Today’s blog entry covers the basics of what you need to know to move from RHEL6/CentOS6 to RHEL7/CentOS7.
The release of Red Hat Enterprise Linux 7 and later its community supported cousin CentOS 7 was a major leap forward. The two most popular enterprise Linux distributions were rebuilt from the ground up to be faster, more versatile, and ready for the cloud. Here we are going to take a peek under the hood and see what is new. You can also practice/learn these steps by building your own lab on Ravello Systems and by using my public blueprints.
Let’s start by listing the most obvious differences:
- New initialization system, systemd.
- New firewall control, firewalld. This adds a more dynamic and flexible way to control the firewall module in the kernel, which is still netfilter.
- New bootloader. GRUB2 adds rich scripting support as well as support for the new hardware options offered on modern mainboards.
- New default filesystem, XFS. XFS adds support for larger single filesystems, faster format times (0 seconds), integrated snapshots, and live filesystem dumps for backup without first unmounting.
- GNOME 3 - This only really applies to those who use RHEL/CentOS in the desktop, like me. As with any other distro, you aren’t locked into GNOME 3. I personally like it, but KDE is readily available and others can be found on EPEL.
Perhaps the largest change is the scrapping of init/upstart for systemd. For the sake of clarity it is best we start by defining those terms.
- init - The init process was the first process to load and would stay loaded until the system was shut down. It used the idea of run levels to decide which daemons to start and it acted to control those processes. If init failed to start or died for some reason a kernel panic ensued. Services were started sequentially. This method is commonly referred to as System V Init, based off of the grandfather of Linux, System V.
Upstart – A init replacement daemon originally implemented in Ubuntu GNU/Linux and designed to start process asynchronously. This improved performance on boot and added a degree of stability.
systemd - A full replacement for init. It replaces run levels with targets. It also tightly integrates with the daemon control scripts, the firewall, and the bootloader to make a faster, more seamless system. This improves overall performance, security, and makes systemd far better suited to the dynamic cloud.
So what does all this mean to you? For one, daemons are now controlled using the systemctl command. The command goes ‘systemctl [start | stop | restart | enable |disable] [daemon]’. You can also use systemctl to switch targets, which are analogous to run levels. The two most common are multi-user.target, analogous to runlevel 3 and graphical.target, analogous to runlevel 5. The command to switch is ‘systemctl isolate [target]’. You can also use systemctl to restart or poweroff with ‘systemctl [restart | poweroff]’. If you use the older commands like service, chkconfig, etc. it runs the equivalent systemctl command with a message showing you the new method. Very helpful systemd.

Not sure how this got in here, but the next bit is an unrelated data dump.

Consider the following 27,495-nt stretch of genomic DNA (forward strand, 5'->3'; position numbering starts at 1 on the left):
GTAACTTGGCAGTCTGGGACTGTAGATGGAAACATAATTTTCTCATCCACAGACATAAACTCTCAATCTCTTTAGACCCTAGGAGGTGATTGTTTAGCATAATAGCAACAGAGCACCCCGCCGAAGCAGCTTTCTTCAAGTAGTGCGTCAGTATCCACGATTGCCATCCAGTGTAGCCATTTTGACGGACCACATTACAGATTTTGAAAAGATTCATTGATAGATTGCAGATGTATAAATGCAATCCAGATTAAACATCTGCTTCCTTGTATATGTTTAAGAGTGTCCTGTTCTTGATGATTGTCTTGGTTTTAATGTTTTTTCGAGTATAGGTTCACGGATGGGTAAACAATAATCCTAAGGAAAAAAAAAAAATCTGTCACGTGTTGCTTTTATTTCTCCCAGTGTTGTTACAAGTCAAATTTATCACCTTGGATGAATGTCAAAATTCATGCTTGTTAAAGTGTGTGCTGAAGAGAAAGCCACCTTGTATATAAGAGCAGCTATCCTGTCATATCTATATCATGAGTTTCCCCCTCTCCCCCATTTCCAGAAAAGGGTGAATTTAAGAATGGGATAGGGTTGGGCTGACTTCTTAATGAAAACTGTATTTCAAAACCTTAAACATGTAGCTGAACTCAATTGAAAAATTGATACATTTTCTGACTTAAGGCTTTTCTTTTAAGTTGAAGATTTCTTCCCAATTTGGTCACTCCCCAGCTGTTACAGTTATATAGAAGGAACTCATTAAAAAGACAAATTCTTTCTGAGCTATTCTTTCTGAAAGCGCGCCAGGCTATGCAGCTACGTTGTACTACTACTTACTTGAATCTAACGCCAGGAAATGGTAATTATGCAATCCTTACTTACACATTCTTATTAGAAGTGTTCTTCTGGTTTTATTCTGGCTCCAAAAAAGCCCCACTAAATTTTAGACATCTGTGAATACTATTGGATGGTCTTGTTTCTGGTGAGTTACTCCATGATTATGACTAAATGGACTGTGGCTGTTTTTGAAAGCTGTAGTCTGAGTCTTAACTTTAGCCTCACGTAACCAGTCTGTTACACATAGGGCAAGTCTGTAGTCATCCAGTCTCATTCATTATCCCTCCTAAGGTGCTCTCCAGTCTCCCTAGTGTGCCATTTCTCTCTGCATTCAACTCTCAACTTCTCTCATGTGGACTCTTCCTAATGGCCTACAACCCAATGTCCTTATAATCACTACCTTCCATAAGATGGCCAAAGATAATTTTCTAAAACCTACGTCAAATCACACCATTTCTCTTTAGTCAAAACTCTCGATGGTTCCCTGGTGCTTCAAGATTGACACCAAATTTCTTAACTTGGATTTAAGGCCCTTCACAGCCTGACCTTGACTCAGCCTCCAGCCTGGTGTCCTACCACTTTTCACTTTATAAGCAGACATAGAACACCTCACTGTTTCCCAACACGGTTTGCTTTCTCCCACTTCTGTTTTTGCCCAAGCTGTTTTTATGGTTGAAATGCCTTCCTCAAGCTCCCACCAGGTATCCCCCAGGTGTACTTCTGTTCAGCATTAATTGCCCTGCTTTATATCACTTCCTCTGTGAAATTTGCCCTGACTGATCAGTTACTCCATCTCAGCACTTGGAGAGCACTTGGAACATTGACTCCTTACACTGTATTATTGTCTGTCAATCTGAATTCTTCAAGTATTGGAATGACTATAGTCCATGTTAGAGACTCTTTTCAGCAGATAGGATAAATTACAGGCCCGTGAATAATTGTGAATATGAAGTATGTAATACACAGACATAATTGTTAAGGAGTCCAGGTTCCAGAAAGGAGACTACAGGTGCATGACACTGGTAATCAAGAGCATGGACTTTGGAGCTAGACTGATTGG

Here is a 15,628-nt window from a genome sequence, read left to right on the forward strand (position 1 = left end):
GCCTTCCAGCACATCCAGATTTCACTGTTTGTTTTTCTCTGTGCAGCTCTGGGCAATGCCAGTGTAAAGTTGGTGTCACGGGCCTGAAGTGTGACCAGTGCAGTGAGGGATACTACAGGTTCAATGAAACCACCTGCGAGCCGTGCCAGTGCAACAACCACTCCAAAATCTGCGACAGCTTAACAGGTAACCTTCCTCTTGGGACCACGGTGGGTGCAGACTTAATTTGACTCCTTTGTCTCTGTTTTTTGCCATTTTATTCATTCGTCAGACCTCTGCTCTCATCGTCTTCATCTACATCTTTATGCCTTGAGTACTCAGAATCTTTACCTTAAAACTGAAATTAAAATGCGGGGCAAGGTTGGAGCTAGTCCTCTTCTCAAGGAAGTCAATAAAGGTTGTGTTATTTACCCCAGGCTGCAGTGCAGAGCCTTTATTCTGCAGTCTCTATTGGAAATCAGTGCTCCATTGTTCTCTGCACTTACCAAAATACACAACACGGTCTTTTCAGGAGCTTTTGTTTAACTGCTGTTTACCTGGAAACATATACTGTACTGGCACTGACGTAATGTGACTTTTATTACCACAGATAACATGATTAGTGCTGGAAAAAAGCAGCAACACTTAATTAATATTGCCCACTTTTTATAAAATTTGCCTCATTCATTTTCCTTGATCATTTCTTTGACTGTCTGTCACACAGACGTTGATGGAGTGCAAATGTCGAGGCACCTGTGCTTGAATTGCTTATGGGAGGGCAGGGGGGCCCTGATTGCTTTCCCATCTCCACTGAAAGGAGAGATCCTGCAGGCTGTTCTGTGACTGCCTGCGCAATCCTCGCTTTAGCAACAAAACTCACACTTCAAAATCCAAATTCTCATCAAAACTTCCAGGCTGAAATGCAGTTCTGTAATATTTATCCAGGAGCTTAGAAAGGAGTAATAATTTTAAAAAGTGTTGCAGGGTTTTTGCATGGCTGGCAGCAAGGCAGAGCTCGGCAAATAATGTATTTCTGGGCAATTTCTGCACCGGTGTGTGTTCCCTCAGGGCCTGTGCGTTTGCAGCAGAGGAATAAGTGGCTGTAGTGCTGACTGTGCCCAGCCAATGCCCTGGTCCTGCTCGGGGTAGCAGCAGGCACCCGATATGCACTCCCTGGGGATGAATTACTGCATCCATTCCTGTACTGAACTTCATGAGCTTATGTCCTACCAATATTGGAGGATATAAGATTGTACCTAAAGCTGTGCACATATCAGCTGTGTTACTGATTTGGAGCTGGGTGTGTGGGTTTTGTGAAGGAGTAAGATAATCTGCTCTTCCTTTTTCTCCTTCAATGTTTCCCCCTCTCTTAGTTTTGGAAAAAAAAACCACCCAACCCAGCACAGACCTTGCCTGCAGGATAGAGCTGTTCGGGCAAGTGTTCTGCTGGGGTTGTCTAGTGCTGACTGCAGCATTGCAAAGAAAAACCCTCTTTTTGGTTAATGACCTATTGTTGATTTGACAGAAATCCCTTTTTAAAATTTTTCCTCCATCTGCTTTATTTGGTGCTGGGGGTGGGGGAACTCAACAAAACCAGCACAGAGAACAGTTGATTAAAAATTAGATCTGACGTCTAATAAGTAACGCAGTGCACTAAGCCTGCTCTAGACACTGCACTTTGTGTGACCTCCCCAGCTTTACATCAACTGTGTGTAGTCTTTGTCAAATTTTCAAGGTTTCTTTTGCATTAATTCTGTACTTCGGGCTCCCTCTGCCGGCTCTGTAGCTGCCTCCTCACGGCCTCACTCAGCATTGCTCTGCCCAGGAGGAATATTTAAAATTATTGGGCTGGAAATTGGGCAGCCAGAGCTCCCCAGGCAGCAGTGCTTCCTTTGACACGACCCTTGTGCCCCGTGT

Click here for more on target
Clich here for more on systemd in general.
The switch from iptables to firewalld offers a few major changes. One, when we add rules to the firewall the whole table doesn’t need to flush and reload. Differences are read in and no connections are dropped as a result. Two, the language has become more intuitive. Three, the addition of zones allows us to dynamically create rulesets that match a packet to a zone and only have to read through one table. On top of all that the rich rule language gives us added flexibility and allows more dynamic security, easily adapting to the ever changing and dangerous landscape of the cloud.
Click here for more on FirewallD:
GRUB has been the trusty bootloader for years now and feels very familiar, but it hasn’t kept pace with the exploding advances in hardware nor is it dynamic enough for the cloud. In steps GRUB2.
In recent years hardware manufacturers have switched from traditional BIOS based systems to UEFI secure boot. This created an issue for Linux as the requirements of UEFI were beyond the reach of traditional GRUB. GRUB2 adds those abilities along with a much more rich language allowing options to be passed at boot to load drivers, load networking, and other things we weren’t able to do before. This not only suits GRUB2 better to new hardware but also the ever changing cloud environments.
Click heere for more on GRUB2
The XFS filesystem was available in the RHEL/CentOS 6 releases with varying levels of support but in RHEL/CentOS 7 it has become the default filesystem. It is a high performance, highly scalable, journaling filesystem developed at Silicon Graphics, Inc. in 1993. It was ported to Linux in 2001 and has undergone a series of revisions to make it faster and more scalable. It can take advantage of being spanned across multiple devices allowing parallel I/O. It has a max file size of 8 EiB (exbibytes) – 1. That is (8 *1024^6) – 1 bytes. It has a max volume size of 16 EiB, or (16 * 1024^6). For scale let’s go old school. If you were to stack the number of 3.5 inch, 1.44MiB floppies needed to make 16 EiB, at 3mm/floppy it would extend approximately 645 million kilometers, reaching from earth to somewhere between the orbits of Jupiter and Saturn. Not all that important information, but fun to know.
Click here for more on XFS
Making the switch
Because of the major changes involved let me first give you this note. For the love of all that is good and right with the world, do not ever perform an in place upgrade of any production system without first thoroughly testing in a non-production environment. “But I don’t have the resources to replicate my physical hosts for testing,” you say. Have I told you about Ravello Systems yet? You can completely replicate your environment in the EC2 or Google clouds for testing purposes. Pay for what you use, no up front costs, no infrastructure investment, and great support to get you started. Free trial at Ravello Systems. Tell them Michael sent you.